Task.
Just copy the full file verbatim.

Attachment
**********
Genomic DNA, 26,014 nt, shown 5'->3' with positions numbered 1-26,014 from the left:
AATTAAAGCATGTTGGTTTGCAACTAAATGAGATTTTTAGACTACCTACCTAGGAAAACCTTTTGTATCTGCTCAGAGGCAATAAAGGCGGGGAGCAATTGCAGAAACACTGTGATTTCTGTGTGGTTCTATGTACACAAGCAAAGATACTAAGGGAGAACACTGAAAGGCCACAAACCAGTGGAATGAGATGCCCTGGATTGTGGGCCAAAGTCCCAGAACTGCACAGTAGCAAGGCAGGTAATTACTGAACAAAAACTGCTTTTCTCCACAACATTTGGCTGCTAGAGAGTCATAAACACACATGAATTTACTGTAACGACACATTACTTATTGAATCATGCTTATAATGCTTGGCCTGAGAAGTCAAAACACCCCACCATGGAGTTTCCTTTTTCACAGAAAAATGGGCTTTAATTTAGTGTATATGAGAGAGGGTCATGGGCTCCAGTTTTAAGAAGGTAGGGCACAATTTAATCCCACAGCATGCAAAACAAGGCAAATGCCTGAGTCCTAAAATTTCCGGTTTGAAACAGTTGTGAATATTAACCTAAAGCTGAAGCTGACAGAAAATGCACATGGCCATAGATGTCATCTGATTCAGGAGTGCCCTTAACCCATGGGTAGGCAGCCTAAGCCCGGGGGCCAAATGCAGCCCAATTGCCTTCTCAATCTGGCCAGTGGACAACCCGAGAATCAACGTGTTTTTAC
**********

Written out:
Genomic DNA, 26,014 nt, shown 5'->3' with positions numbered 1-26,014 from the left:
AATTAAAGCATGTTGGTTTGCAACTAAATGAGATTTTTAGACTACCTACCTAGGAAAACCTTTTGTATCTGCTCAGAGGCAATAAAGGCGGGGAGCAATTGCAGAAACACTGTGATTTCTGTGTGGTTCTATGTACACAAGCAAAGATACTAAGGGAGAACACTGAAAGGCCACAAACCAGTGGAATGAGATGCCCTGGATTGTGGGCCAAAGTCCCAGAACTGCACAGTAGCAAGGCAGGTAATTACTGAACAAAAACTGCTTTTCTCCACAACATTTGGCTGCTAGAGAGTCATAAACACACATGAATTTACTGTAACGACACATTACTTATTGAATCATGCTTATAATGCTTGGCCTGAGAAGTCAAAACACCCCACCATGGAGTTTCCTTTTTCACAGAAAAATGGGCTTTAATTTAGTGTATATGAGAGAGGGTCATGGGCTCCAGTTTTAAGAAGGTAGGGCACAATTTAATCCCACAGCATGCAAAACAAGGCAAATGCCTGAGTCCTAAAATTTCCGGTTTGAAACAGTTGTGAATATTAACCTAAAGCTGAAGCTGACAGAAAATGCACATGGCCATAGATGTCATCTGATTCAGGAGTGCCCTTAACCCATGGGTAGGCAGCCTAAGCCCGGGGGCCAAATGCAGCCCAATTGCCTTCTCAATCTGGCCAGTGGACAACCCGAGAATCAACGTGTTTTTAC